‘The banality of evil’ finds its source in the covenant bond we inherited from Adam. At the same time, it both increases that bond and adds to the accumulation of individual acts.

      The Apostle James expressed it this way, speaking to Christians and using strong covenant language (friend and enemy):

      “You adulteresses, do you not know that friendship with the world is hostility toward God? Therefore whoever wishes to be a friend of the world makes himself an enemy of God.” (James 4:4)

      In essence, James is saying that intentional individual sin is treachery against our covenant partner, Christ, because it enables and aids the enemy.

      And the ‘banality of evil’…Tolkien’s orcs might be a good expression of this…mindless evil performed by evil creatures. Yes, they are acting under orders of the dark lord…and yes the dark lord uses all their actions for his purpose…but they do evil because they are evil.

      But JESUS…Jesus both redeemed us from Adam’s covenant with evil and paid the price of the accumulation of individual sins…while also cutting a new covenant for us through His own torn flesh and spilled blood. AND…He offers us the indwelling of His Holy Spirit to strengthen and enable us to walk in His light while learning to be conformed to His image.

      What a Savior! 🙂

  2. I actually considered putting The Lord of the Rings on my book list for 2015, but then I decided I’m not quite up to that yet. ha. Maybe 2016 I’ll be braver. Your post definitely inspires me though. Tolkien was an insightful genius along with being a great writer. How grateful I am for so many wonderful analogies to break free from the power of darkness and become an heir in the Kingdom of Heaven. Praise be to Christ who makes it possible! So grateful for all your insightful posts in 2014 and I look forward to continue reading your words in 2015. Happy New Year, Joe!

    • Oh, you should add LOTR to your reading list, Lisa!

      I’ve come to see Tolkien and Lewis as almost required reading…rather like Dickens or Shakespeare. Through their writing, they’ve contributed significantly enough to our culture that it becomes important to have a basis for understanding the many literary and cultural references.

      Of course…this is coming from someone who was raised hearing my father read Tolkien, Lewis, Dickens and Shakespeare, before I was old enough to read myself… 🙂

      Although Tolkien is a little weak on character development, he is truly the master of culture, history and language development. And his ability to weave rich metaphors into a tale without crossing the line into allegory…the way he keeps the focus on the fictional story leaving it to the reader to find and interpret the metaphors…truly exceptional!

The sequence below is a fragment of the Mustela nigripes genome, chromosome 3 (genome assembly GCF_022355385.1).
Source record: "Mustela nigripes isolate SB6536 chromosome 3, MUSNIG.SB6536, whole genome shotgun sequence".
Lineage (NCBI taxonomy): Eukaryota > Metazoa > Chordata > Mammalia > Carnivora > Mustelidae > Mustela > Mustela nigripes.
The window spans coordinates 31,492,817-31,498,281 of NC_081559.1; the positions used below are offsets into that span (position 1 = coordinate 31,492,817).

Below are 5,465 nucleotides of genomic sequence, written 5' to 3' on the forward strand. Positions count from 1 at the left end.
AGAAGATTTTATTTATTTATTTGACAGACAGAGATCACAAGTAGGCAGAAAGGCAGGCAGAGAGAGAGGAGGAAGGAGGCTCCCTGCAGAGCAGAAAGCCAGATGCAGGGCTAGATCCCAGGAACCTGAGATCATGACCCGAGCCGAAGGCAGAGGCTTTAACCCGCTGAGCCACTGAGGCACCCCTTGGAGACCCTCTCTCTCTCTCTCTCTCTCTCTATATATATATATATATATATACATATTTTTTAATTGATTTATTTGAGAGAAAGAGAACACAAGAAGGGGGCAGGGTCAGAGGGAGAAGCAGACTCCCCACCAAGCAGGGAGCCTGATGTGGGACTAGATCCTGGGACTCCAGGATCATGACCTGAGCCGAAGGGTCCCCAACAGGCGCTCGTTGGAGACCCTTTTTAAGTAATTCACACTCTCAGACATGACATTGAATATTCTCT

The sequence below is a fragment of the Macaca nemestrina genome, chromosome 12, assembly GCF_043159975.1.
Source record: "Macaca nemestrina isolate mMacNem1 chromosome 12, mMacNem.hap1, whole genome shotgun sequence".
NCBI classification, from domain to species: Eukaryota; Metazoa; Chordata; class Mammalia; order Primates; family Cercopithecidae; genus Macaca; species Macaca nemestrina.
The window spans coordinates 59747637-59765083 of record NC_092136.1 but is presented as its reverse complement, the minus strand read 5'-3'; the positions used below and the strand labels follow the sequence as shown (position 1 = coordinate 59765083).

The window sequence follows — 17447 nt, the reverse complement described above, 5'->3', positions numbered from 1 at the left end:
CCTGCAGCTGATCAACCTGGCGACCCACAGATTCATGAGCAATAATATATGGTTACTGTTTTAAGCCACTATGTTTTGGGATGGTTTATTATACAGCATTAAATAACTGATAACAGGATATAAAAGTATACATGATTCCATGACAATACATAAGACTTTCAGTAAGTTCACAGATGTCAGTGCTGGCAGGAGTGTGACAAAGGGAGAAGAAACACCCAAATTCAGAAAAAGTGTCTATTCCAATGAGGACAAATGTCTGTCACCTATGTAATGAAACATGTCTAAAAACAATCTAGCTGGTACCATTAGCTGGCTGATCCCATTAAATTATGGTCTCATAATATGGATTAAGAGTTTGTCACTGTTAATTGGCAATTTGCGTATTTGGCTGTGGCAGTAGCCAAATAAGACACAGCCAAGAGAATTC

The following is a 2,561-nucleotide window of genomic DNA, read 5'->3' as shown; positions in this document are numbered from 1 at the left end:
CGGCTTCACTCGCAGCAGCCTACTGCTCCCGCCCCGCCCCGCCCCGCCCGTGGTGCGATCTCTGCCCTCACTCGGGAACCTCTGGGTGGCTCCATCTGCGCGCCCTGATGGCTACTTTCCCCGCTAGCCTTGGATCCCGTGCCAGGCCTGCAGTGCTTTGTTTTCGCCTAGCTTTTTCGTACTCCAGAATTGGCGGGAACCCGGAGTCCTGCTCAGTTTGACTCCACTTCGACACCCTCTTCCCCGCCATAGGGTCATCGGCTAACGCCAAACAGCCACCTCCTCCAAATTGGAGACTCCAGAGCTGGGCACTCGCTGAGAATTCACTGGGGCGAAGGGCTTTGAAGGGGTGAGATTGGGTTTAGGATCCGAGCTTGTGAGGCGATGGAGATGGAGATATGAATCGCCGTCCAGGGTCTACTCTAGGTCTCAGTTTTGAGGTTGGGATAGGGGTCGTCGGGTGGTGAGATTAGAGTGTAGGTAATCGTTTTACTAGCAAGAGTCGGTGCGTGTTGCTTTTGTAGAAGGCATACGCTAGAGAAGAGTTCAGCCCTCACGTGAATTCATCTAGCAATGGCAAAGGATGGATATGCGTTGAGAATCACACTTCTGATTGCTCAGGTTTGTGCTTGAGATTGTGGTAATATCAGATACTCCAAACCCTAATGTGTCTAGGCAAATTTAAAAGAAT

Thank you, Lisa, for your friendship, your writing and your comments. I truly appreciate you, my friend.

      Have a wonderful new year!

  3. Love those writers who can bring evil to the light then gives us choices as to how we receive it. Early in my walk with the Lord I did not enjoy those kinds of reads but I now love to give these kinds of books that hopefully cause the reader to ask themselves some soul searching questions. This written well Joe.

    • Yes, Tolkien was a master at writing fiction rich with metaphors. His style allows the reader to enjoy the story at multiple levels. As a child, I read LOTR as simply an intriguing work of fiction. Now, as I reread this classic tale, I see much deeper meaning.

      Thank you, Betty! Have a Happy New Year!

    • Lucky me, indeed! I wound up home alone on a rainy day, and decided to watch the entire trilogy while working on other projects. A very satisfactory day! 🙂

  4. I enjoyed this post as I had the pleasure of seeing these movies with my son when he was young. Brings back such wonderful memories & conversations. But this Christmas break, my son & his wife, watched each of the LOTR DVD’s again due to each of their loves for the story. You made a wonderful point in that the ring gave power but enslaved one to the giver. May we realize anew that sin enslaves us & keep us bound. Grateful this morning for the freedom Christ has brought to my life.

    • “May we realize anew that sin enslaves us & keep us bound. Grateful this morning for the freedom Christ has brought to my life.”

      Yes and amen!

      Sin enslaves, but Jesus Christ redeems and delivers!

      Thank you, Joanne!

  5. He has not yet returned to claim His inheritance and dominion over all the earth. During this age, His work is activated by mankind on an individual basis. We can either accept His redemption and deliverance, or we can remain enslaved to the kingdom of darkness. The choice is ours.

    CHOICE is always ours. And only thru Him can we make the right choices in our marriages. We love LOTR and recently I wrote a post called Fellowship of the Marriage Ring and how couple friendships help marriages stay the course. Tolkein is a great inspiration in many ways. Thanks for your words, Joe.

    • “Tolkein is a great inspiration in many ways.”

      I seem to enoy Tolkien’s writing more with each reading. He was truly a master of including rich metaphors for us readers to discover and interpret through our own experiential lenses.

      Thank you, Shelia!

  6. I am not a big of a fan of the Lord of the Rings trilogy–mostly because I’ve never taken the time to read them (although I saw the first LOTR movie years ago and liked it). I do know they are loaded with spiritual and biblical symbolism, if one wanted to really study and unpack Tolkien’s woven truths. I’m grateful that you’ve done the hard work of mining the “gems” from the stories for us, Joe. The truths they reveal are quite inspiring and eye-opening. I do feel that “enslavement to sin” so much of the time–in fact, just earlier today! So it’s helpful to remember we have a Savior who triumphs over that sin! Happy New Year, my friend! I pray you and your ministry are blessed tremendously in 2015!